I’ve always been optimistic about the farm bill. I felt very fortunate to work on the last farm bill with colleagues on both sides of the aisle, supporting programs that I believe make a difference. As legislation goes, the farm bill has a track record of breaking down party lines and cultivating collaboration.
But now, the farm bill has become the latest partisan battle, following in the steps of healthcare and tax reform. The 641-page farm bill draft was written by Republicans behind closed doors, and they’re hoping it passes quickly before anyone even has time to read it. The draft was released last Thursday and will be marked up by the House Agriculture Committee today, less than a week later.
If the clandestine drafting process wasn’t disappointing enough, the content of the farm bill draft leaves much to be desired. The meat and potatoes of the bill—roughly 80 percent of the funding—is the Supplemental Nutrition Assistance Program (SNAP), which provides food benefits to low-income individuals and families. The draft seeks to “fix” SNAP, a program that is not broken, by mandating new work requirements for its recipients. All able-bodied adults between the ages of 18 and 59 would be required to work or be enrolled in a job-training program for at least 20 hours a week beginning in 2021, increasing to 25 hours per week in 2026.
But studies show that the SNAP recipients who can work do in fact work. Work requirements will do nothing but snatch away a lifeline from those who don’t know where their next meal will come from. Rather than targeting welfare programs like SNAP, our communities would be far better off if we invested in livable wages.
Beyond the SNAP changes, it’s disheartening to see mandatory funding completely stripped from important local and regional food programs: Farmers Market and Local Food Promotion Program, Value-Added Producer Grants, Rural Energy for America Program, the list goes on. That means those programs will be at the mercy of the volatile annual appropriations process and could be eliminated altogether. The Organic Certification Cost Share Program, which helps farmers afford organic certification expenses, would not be reauthorized at all. Though they’re the smallest of the small funding-wise, these programs provide vital support to the local food economy and they’ve been game-changers to the farmers they’ve helped.
The bill’s proposed cuts to conservation programs would also be detrimental to farmers. Funding for the U.S. Department of Agriculture (USDA)’s major working lands conservation programs would be reduced by about $5 billion over 10 years. At a time when farmers are dealing with unpredictable weather patterns that exacerbate the inherent risk of farming, this is foolish and short-sighted. What’s more, net farm income has dropped about 50 percent in the last four years. We should be moving programs that support sustainable agriculture forward, not backward, especially as farmers grapple with this struggling farm economy.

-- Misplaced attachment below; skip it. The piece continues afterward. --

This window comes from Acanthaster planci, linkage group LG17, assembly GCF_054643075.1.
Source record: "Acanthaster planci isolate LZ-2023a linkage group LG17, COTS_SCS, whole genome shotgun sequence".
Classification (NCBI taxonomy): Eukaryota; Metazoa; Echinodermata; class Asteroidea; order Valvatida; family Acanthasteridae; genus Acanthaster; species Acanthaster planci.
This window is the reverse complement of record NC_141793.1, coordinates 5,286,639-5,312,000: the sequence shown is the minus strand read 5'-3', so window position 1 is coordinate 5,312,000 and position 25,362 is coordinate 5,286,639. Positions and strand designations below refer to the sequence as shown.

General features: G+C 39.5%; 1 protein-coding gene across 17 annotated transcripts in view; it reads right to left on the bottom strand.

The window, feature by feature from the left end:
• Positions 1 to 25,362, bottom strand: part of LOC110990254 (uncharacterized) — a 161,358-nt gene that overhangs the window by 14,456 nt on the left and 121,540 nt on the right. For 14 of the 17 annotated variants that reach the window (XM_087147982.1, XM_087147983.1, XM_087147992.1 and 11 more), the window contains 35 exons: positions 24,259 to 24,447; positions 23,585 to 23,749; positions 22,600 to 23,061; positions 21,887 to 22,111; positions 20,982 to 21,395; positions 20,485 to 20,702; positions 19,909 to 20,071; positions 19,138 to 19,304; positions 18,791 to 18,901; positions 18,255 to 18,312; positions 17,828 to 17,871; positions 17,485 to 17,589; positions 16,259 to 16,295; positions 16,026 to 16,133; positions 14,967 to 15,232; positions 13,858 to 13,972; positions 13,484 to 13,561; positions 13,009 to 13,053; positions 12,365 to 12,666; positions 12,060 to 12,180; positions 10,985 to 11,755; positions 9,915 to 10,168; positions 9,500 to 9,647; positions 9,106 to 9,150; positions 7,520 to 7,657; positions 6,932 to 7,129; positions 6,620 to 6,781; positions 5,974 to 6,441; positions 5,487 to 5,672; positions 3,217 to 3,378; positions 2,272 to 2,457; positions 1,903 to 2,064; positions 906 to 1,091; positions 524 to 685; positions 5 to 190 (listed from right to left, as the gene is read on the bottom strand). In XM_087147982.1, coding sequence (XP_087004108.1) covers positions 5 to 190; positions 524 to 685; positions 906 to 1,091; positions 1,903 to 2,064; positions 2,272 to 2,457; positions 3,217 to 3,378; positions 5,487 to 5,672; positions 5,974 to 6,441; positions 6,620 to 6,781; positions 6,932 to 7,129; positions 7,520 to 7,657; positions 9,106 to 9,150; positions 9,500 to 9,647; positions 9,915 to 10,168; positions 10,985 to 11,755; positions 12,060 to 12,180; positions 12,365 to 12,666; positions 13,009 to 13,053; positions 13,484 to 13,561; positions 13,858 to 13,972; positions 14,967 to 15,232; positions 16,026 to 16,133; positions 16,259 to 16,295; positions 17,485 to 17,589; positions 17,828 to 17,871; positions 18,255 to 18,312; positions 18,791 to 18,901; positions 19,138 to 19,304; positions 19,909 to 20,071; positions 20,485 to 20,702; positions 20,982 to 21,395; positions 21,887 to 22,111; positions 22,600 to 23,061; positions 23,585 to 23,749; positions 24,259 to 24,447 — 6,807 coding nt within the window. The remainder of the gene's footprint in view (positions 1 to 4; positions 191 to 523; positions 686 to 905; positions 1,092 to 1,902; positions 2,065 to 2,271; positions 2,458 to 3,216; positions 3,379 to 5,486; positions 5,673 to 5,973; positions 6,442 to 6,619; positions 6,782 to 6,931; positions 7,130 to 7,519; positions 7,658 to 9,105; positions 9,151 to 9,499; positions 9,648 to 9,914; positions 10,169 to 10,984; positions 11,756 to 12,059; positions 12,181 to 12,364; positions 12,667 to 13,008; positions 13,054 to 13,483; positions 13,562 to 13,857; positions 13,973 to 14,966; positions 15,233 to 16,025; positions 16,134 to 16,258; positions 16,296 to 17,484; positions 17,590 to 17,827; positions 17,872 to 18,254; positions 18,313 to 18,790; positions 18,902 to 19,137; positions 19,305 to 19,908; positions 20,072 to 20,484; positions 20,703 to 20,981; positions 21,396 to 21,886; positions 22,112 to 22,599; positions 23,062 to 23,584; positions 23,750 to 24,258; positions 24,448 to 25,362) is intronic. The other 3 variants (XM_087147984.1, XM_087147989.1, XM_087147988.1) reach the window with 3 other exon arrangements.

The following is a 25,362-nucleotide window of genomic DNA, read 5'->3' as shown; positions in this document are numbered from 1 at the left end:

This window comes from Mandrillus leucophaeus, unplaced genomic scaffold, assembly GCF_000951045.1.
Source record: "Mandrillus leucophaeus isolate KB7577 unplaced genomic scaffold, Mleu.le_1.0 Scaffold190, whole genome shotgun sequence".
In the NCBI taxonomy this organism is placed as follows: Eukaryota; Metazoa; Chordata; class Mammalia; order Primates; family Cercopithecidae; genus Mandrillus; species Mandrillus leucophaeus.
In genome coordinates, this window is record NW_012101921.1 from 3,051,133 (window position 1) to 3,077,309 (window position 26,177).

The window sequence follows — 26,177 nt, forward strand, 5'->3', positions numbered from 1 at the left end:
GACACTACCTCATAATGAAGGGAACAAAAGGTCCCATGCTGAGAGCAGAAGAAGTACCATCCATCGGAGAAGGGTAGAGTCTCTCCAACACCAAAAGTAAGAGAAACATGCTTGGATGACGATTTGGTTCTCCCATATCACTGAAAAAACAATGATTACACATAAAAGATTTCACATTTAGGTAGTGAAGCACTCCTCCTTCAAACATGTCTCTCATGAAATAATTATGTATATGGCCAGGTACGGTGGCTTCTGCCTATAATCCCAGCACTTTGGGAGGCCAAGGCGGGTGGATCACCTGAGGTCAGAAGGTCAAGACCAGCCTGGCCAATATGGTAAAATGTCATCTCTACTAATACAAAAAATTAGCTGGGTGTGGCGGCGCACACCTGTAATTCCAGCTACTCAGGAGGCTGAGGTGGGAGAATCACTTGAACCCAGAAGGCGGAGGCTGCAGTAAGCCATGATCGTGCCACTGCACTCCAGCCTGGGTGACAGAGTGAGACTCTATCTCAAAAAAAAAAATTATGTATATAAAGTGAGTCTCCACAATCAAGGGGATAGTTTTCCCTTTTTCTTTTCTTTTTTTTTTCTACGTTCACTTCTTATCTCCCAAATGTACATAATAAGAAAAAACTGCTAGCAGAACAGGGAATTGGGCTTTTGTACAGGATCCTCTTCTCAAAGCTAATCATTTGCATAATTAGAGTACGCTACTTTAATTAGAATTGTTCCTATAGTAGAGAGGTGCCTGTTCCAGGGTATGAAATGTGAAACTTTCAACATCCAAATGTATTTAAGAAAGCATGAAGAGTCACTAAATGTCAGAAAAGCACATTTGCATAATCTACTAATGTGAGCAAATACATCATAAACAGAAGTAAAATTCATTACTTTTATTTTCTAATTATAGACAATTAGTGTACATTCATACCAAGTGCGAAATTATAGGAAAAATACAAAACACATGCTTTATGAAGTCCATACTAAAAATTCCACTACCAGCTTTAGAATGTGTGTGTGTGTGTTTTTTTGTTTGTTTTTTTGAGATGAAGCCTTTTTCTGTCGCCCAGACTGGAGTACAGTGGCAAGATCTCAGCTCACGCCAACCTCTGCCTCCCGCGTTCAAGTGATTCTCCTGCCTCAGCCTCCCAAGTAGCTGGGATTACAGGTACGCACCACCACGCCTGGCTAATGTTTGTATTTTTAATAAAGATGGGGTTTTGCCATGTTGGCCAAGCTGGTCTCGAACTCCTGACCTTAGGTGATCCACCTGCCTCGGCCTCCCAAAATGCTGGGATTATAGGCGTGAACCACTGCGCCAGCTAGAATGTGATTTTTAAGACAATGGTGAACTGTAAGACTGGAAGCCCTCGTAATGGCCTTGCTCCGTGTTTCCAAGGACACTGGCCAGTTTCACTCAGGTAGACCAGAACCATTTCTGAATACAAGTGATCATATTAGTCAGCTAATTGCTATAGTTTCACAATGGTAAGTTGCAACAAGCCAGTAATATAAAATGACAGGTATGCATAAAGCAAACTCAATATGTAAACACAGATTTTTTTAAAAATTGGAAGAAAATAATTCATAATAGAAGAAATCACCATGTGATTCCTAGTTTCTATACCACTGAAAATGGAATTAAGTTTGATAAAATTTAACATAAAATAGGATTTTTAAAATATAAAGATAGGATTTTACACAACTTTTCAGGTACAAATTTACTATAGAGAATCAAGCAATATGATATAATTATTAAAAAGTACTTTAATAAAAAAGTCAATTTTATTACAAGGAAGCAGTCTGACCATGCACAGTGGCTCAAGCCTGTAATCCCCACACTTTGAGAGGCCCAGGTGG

There are a few glimmers of hope in the farm bill draft. There’s an increase in funding for the Food Insecurity Nutrition Incentive Program, which allows SNAP recipients to double their benefits when buying fruits and vegetables. A new Food Waste and Recovery Liaison position would be established at the USDA. The National Organic Program’s authority would be expanded to address the growing concern about fraudulent import. And organic research would receive more, although not sufficient, funding. These are all provisions I’ve worked hard to drum up support for over the last year.
But those provisions don’t change the fact that the changes to SNAP will result in people losing food assistance benefits, or the fact that programs supporting sustainable agriculture could disappear if this draft passes.
This farm bill has a long road ahead. Even if the current draft makes it out of the House Agriculture Committee this week, its fate on the House floor is uncertain. It needs 218 votes to pass the House floor and, even then, the Senate has already pledged to work on a bipartisan bill that will be seemingly less controversial.
My hope is that this draft doesn’t see the light of day, and that we focus instead on extending existing programs before the current farm bill expires on September 30 so that there is no lapse in funding.
Our communities deserve a better farm bill—one that helps to alleviate hunger, promotes growing agricultural markets, and encourages environmental stewardship.